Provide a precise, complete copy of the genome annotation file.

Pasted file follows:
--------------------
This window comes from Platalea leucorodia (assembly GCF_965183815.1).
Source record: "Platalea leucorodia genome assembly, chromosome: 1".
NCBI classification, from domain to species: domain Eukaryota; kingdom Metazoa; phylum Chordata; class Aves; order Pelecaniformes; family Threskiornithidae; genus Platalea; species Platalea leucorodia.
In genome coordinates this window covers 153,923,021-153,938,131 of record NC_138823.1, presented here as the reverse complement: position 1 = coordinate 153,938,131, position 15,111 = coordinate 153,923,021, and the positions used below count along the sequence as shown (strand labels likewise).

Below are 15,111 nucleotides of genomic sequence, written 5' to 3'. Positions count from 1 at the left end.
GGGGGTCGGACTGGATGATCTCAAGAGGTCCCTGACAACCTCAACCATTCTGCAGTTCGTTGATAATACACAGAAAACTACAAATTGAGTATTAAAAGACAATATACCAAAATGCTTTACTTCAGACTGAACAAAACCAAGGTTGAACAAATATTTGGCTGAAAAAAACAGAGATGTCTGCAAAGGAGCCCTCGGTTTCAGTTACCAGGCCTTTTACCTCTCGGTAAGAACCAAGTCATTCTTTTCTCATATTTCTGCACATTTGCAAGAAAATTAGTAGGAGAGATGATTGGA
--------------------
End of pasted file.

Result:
This window comes from Platalea leucorodia (assembly GCF_965183815.1).
Source record: "Platalea leucorodia genome assembly, chromosome: 1".
NCBI classification, from domain to species: domain Eukaryota; kingdom Metazoa; phylum Chordata; class Aves; order Pelecaniformes; family Threskiornithidae; genus Platalea; species Platalea leucorodia.
In genome coordinates this window covers 153,923,021-153,938,131 of record NC_138823.1, presented here as the reverse complement: position 1 = coordinate 153,938,131, position 15,111 = coordinate 153,923,021, and the positions used below count along the sequence as shown (strand labels likewise).

Below are 15,111 nucleotides of genomic sequence, written 5' to 3'. Positions count from 1 at the left end.
GGGGGTCGGACTGGATGATCTCAAGAGGTCCCTGACAACCTCAACCATTCTGCAGTTCGTTGATAATACACAGAAAACTACAAATTGAGTATTAAAAGACAATATACCAAAATGCTTTACTTCAGACTGAACAAAACCAAGGTTGAACAAATATTTGGCTGAAAAAAACAGAGATGTCTGCAAAGGAGCCCTCGGTTTCAGTTACCAGGCCTTTTACCTCTCGGTAAGAACCAAGTCATTCTTTTCTCATATTTCTGCACATTTGCAAGAAAATTAGTAGGAGAGATGATTGGA